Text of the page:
Some Reviews and a Conversation about the songs
PERFECT OBLIVIOUS MOON - 1999
Pat Maloney writes great poetry that happens to be set to music. He graces his
words with infectious melodies and a performance that conveys them to the listener on a silver platter. It’s surprising to come across someone of Maloney’s talent who is not on a major independent label. Maloney’s songs refute all the negative criticisms of contemporary singer-songwriters. …Unlike so many releases, “Perfect Oblivious Moon” fills the CD with almost an hour of memorable music…Maloney excels in fresh imagery and metaphor, creating a flow of fascinating words that build three-dimensional scenes within each song…Every song contains an image or a series of lines that jump off the CD and embed themselves in your mind…Maloney sings with a voice that might be compared to early John Prine after voice lessons…Welcome Pat Maloney to the pantheon of first-rate songwriters.”
Rich Warren, SingOut! 7/99
This is a wonderful collection of songs by Arizona singer-songwriter Pat Maloney, full of bittersweet emotion and startlingly vivid images. Every song overflows with phrases that jump up and grab you with their originality, wit and truth. He makes masterful use of song forms as well, skillfully managing internal rhymes and thematic repetition to make his words sink in even deeper. Maloney’s voice is reminiscent of John Prine’s: rough-hewn, twangy, and visceral; and he sings with a deceptively simple approach that remains sensitive to the subtle nuances of each song. The country-bluegrass arrangements are similiarily simple and tasteful. Highly recommended. Richard Middleton Victory Music Review
“Now based in Dewey, Arizona, Maloney has just released his third recording, “Perfect Oblivious Moon.” Like its two predecessors, the new CD is full of great songs, inspired singing, and beautiful, understated accompaniment. It would be hard to over-estimate Maloney’s talent. He’s a rarity; in a world of striving wordslingers, Pat Maloney is a natural songwriter. His words and melodies co-exist side by side; They’re inextricably bound - They share the same heart.”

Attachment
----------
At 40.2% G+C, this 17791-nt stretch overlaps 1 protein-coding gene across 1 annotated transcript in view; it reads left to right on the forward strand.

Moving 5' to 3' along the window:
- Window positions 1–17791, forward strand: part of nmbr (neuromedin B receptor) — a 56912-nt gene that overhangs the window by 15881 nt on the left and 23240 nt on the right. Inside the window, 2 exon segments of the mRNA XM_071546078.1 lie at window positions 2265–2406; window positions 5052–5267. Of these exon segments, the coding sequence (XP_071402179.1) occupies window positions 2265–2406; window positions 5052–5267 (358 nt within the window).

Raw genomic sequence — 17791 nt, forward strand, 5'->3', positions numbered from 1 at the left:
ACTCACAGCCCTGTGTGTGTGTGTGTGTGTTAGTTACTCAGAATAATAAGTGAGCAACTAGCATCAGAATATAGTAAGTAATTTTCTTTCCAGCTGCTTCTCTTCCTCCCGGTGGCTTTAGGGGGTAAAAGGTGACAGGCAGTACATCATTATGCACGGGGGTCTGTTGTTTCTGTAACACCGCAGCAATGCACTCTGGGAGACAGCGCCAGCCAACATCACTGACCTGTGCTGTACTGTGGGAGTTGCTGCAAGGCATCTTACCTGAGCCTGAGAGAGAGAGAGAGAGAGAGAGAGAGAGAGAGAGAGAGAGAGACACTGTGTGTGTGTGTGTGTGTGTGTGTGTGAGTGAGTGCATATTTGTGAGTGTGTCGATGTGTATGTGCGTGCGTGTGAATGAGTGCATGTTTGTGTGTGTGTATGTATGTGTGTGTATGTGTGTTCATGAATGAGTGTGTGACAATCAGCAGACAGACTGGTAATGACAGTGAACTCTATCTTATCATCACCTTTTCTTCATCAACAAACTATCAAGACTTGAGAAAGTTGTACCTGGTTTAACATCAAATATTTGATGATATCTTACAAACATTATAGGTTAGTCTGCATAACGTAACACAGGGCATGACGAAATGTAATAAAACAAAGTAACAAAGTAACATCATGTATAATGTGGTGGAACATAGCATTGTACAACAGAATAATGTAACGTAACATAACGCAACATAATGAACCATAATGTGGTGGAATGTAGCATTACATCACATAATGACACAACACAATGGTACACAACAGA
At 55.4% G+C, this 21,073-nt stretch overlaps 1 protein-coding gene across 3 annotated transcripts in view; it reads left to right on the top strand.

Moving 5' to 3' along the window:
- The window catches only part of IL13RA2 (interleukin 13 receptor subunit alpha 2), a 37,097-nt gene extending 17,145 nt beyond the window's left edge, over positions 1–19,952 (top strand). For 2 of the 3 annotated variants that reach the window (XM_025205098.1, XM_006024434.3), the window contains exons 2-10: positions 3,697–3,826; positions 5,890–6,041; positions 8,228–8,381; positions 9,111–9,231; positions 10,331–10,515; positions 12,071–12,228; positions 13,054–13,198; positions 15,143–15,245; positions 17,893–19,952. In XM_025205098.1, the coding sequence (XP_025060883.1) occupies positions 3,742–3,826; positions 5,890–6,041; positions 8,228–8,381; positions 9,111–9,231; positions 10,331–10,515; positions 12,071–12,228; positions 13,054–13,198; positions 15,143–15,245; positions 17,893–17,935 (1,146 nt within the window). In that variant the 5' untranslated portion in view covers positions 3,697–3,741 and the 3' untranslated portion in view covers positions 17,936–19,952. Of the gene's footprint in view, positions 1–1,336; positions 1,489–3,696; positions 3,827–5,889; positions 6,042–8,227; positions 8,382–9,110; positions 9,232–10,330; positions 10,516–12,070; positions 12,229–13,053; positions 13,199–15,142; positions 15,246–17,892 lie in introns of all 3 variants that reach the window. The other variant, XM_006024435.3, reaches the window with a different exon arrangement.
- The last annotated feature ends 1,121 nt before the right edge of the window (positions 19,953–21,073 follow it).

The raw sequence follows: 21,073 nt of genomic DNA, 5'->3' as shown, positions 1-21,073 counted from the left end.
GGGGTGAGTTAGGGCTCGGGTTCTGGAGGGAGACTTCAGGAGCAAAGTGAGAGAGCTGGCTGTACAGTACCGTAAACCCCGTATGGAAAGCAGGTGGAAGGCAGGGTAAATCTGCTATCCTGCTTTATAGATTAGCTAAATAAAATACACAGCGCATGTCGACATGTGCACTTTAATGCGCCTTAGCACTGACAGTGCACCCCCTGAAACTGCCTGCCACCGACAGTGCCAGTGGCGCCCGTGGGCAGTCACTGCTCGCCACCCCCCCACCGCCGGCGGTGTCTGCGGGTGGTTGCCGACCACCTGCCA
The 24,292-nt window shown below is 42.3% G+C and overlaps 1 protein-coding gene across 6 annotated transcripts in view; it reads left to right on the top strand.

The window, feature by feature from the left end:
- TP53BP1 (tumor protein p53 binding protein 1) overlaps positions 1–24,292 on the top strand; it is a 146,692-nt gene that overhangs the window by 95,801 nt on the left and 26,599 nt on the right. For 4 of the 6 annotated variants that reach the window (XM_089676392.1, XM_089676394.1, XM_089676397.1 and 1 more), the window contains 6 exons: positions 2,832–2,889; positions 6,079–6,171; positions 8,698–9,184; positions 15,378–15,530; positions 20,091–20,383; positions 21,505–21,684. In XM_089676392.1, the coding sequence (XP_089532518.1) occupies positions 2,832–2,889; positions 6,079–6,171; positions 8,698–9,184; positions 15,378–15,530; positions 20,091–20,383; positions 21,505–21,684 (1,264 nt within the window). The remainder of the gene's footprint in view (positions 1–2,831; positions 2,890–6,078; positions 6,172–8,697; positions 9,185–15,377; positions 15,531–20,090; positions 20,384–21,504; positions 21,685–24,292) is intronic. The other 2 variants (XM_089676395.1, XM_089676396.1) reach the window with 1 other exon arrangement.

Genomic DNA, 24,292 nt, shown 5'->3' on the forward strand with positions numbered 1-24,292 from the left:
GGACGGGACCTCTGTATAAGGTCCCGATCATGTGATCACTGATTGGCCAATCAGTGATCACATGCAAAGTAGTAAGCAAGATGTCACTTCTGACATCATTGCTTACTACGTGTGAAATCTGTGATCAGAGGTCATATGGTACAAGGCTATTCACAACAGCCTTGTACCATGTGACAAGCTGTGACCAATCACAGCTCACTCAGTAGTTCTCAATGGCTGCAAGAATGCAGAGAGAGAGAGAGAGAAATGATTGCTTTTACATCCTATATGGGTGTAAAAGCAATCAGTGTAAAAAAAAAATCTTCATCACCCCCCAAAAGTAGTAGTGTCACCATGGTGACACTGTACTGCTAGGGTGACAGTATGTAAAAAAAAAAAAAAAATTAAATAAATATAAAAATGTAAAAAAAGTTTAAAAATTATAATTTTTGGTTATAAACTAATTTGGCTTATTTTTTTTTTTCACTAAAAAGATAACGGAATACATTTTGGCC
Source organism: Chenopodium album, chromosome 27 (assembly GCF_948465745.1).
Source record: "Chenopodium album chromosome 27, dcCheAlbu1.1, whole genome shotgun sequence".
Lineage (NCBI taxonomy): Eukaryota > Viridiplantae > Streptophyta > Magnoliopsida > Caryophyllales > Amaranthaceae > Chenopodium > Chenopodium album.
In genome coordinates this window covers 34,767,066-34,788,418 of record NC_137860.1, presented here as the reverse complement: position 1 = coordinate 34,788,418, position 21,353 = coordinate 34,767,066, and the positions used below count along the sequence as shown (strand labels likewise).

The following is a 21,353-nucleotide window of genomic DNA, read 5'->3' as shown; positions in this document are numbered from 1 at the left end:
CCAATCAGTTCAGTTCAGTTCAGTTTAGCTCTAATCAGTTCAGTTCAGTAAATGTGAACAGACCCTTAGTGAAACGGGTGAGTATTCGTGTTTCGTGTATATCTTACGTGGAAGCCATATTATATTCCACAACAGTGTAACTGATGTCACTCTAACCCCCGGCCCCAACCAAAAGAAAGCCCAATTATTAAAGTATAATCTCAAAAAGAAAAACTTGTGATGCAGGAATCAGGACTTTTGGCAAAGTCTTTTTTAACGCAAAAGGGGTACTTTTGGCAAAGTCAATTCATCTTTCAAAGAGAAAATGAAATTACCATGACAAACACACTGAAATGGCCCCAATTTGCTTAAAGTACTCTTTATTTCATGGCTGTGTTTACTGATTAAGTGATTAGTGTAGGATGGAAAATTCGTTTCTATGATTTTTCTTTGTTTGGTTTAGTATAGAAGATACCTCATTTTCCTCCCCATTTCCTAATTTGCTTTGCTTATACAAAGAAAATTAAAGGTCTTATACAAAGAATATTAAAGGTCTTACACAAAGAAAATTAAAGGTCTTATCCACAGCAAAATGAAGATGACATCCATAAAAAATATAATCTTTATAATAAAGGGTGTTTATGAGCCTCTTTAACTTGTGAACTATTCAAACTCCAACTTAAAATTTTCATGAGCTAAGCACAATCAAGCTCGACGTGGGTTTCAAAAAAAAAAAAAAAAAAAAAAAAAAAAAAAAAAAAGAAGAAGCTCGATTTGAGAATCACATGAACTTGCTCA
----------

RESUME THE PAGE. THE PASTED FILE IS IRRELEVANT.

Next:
Chuck Cuminale City Newspaper
Perfect Oblivious Moon –I carried the idea of this song around with me for a few years. I loved the idea so much that I was afraid to approach it. I came across a poem by Ezra Pound about the 12th century poet Li Po. One night Li Po was drunk and he saw the moon reflecting on the water and it was so beautiful that he fell in love with it and in trying to embrace the reflection he fell in the water and drowned. What a wonderful analogy for being a poet. Then I began thinking about the many ways that man thinks of the moon; as a thing of romance, as a thing that is worshipped, as a source of lunacy, as a thing that is prayed to and stared at and questioned and marveled at, as a poet’s touchstone. And all the time the moon just hangs there – never acknowledging us in the least. Sort of like God.
Down To The River On A Fine Brown Horse-As a boy, one of my favorite things to do was sit on our front porch (which had a red tin roof) during a thunder storm. I just loved the way the wind and the thunder and lightning raged and the water poured down and the muddy water filled the ditches and twisted and boiled. I felt like I was removed from the humdrum day and transported to some special place. So this song attempts to give vision to this feeling in the form of a beautiful, strong horse dashing through a rainstorm with me on his back, taking me to some other place, escaping from the prison of the mundane.
These Hard Times- I think if I had to pick one of my songs to stand for me, this would be the one. Stephen Foster has a song called, “Hard Times” and in it he calls out to the listener to think of the poor and the unfortunate and the careworn while we go about the business of enjoying our own lives: “While we seek mirth and beauty in music bright and gay, there are frail forms fainting at the door…” This is something I have thought about often. There are many people who do great things and give mightily of themselves to help others. So, what can be said of one who sits on the sidelines and writes songs as their life work? That’s the question this song addresses and I have tried to be as brutally honest with myself as I could. Knowing, as I do it, that it is what I have to give but also knowing that it is probably not enough. But, then again, what ever is? I believe that this is a beautiful, honest song and, to quote one of the song’s lines: “I’ll write my words and I’ll glibly sing and wonder always what relief a song can bring.”
My Heart is a Violin- I first came up with the line: “The heart is an organ,” but I thought the image a bit too visceral. I didn’t want the listener to go through the whole song thinking of this bloody, beating image. So, I turned to an old, well seasoned mellow instrument like the violin – able to portray sadness and regret and tears but also able to kick into an upbeat fiddle tune.
China Dog – This is the story of a young man who comes home one night to find his girlfriend gone along with all his possessions. The only thing she has left behind is his dog – His little china dog.